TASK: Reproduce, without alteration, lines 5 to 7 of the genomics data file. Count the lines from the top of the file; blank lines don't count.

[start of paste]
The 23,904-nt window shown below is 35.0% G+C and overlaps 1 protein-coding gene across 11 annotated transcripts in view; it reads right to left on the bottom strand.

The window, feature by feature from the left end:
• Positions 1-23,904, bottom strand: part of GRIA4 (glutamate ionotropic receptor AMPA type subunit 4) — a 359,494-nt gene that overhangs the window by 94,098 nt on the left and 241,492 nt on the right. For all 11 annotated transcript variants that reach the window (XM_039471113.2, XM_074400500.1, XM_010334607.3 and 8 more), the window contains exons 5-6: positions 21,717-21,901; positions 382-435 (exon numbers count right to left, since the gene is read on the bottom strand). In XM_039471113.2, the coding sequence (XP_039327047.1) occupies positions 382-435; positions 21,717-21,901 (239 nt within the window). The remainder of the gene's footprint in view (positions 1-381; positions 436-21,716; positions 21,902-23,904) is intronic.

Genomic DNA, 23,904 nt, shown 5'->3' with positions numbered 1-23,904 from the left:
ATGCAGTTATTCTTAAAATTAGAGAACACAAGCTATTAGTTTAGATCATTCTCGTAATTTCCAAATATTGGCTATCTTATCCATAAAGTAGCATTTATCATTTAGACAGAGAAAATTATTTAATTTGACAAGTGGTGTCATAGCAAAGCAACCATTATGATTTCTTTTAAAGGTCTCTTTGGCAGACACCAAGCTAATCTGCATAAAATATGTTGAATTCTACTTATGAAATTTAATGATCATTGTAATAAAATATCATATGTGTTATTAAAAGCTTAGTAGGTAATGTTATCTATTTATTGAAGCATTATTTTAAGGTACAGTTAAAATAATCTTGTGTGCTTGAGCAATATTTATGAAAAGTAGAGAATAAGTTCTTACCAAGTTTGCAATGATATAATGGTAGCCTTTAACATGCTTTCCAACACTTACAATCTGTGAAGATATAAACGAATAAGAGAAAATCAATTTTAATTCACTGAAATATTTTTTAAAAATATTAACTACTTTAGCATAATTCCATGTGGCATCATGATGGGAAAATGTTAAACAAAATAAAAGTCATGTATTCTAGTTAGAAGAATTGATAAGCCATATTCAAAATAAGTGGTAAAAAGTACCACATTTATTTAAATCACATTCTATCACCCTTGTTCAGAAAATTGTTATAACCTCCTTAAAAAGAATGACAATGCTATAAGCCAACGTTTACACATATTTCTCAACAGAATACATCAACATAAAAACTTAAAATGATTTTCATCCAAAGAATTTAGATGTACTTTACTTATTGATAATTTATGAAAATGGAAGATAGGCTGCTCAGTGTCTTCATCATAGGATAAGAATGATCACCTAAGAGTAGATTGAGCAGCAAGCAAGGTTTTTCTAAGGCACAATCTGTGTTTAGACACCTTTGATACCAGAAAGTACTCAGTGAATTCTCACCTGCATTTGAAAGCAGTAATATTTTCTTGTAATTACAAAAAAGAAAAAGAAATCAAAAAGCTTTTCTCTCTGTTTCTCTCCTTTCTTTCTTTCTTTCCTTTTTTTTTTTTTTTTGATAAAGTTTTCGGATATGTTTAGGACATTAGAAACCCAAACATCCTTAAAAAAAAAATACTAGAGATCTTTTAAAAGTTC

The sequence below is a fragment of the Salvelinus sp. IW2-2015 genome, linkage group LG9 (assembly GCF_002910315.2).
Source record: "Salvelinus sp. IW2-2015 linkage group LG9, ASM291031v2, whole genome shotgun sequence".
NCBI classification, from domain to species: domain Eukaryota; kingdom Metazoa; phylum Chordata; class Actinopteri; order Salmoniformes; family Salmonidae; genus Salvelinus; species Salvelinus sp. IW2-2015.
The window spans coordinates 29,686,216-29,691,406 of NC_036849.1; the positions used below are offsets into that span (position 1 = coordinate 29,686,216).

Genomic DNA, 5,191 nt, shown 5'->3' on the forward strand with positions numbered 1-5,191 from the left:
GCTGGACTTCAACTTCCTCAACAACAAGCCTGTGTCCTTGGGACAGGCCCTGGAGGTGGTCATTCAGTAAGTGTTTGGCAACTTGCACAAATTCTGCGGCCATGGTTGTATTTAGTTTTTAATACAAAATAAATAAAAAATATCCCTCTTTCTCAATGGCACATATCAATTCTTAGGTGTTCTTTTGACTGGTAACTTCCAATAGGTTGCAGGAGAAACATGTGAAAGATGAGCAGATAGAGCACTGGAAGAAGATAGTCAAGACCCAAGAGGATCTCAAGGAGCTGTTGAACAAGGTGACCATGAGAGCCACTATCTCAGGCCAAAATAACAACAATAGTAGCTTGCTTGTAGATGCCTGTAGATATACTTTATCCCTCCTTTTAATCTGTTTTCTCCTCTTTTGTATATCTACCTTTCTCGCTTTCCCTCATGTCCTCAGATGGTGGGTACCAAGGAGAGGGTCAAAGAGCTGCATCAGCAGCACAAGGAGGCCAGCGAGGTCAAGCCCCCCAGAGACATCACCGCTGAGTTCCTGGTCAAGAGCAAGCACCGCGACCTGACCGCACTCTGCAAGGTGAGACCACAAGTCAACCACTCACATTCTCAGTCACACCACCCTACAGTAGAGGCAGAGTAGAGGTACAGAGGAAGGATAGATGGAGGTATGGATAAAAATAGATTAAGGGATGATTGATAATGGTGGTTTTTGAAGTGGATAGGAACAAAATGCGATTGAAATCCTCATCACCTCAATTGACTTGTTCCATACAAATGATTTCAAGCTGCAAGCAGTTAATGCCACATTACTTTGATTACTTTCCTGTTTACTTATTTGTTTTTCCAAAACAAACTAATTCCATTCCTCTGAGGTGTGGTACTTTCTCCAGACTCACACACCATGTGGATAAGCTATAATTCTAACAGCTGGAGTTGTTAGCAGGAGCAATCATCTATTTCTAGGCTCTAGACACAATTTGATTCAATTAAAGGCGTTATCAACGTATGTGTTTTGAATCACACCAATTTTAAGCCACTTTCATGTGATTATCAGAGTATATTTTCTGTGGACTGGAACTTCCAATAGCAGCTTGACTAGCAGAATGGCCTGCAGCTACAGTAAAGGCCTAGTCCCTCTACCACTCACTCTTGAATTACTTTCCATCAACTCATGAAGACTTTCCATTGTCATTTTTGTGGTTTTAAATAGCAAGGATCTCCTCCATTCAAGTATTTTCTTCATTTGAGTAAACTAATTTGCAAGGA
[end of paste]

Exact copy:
ATGCAGTTATTCTTAAAATTAGAGAACACAAGCTATTAGTTTAGATCATTCTCGTAATTTCCAAATATTGGCTATCTTATCCATAAAGTAGCATTTATCATTTAGACAGAGAAAATTATTTAATTTGACAAGTGGTGTCATAGCAAAGCAACCATTATGATTTCTTTTAAAGGTCTCTTTGGCAGACACCAAGCTAATCTGCATAAAATATGTTGAATTCTACTTATGAAATTTAATGATCATTGTAATAAAATATCATATGTGTTATTAAAAGCTTAGTAGGTAATGTTATCTATTTATTGAAGCATTATTTTAAGGTACAGTTAAAATAATCTTGTGTGCTTGAGCAATATTTATGAAAAGTAGAGAATAAGTTCTTACCAAGTTTGCAATGATATAATGGTAGCCTTTAACATGCTTTCCAACACTTACAATCTGTGAAGATATAAACGAATAAGAGAAAATCAATTTTAATTCACTGAAATATTTTTTAAAAATATTAACTACTTTAGCATAATTCCATGTGGCATCATGATGGGAAAATGTTAAACAAAATAAAAGTCATGTATTCTAGTTAGAAGAATTGATAAGCCATATTCAAAATAAGTGGTAAAAAGTACCACATTTATTTAAATCACATTCTATCACCCTTGTTCAGAAAATTGTTATAACCTCCTTAAAAAGAATGACAATGCTATAAGCCAACGTTTACACATATTTCTCAACAGAATACATCAACATAAAAACTTAAAATGATTTTCATCCAAAGAATTTAGATGTACTTTACTTATTGATAATTTATGAAAATGGAAGATAGGCTGCTCAGTGTCTTCATCATAGGATAAGAATGATCACCTAAGAGTAGATTGAGCAGCAAGCAAGGTTTTTCTAAGGCACAATCTGTGTTTAGACACCTTTGATACCAGAAAGTACTCAGTGAATTCTCACCTGCATTTGAAAGCAGTAATATTTTCTTGTAATTACAAAAAAGAAAAAGAAATCAAAAAGCTTTTCTCTCTGTTTCTCTCCTTTCTTTCTTTCTTTCCTTTTTTTTTTTTTTTTGATAAAGTTTTCGGATATGTTTAGGACATTAGAAACCCAAACATCCTTAAAAAAAAAATACTAGAGATCTTTTAAAAGTTC

The sequence below is a fragment of the Salvelinus sp. IW2-2015 genome, linkage group LG9 (assembly GCF_002910315.2).
Source record: "Salvelinus sp. IW2-2015 linkage group LG9, ASM291031v2, whole genome shotgun sequence".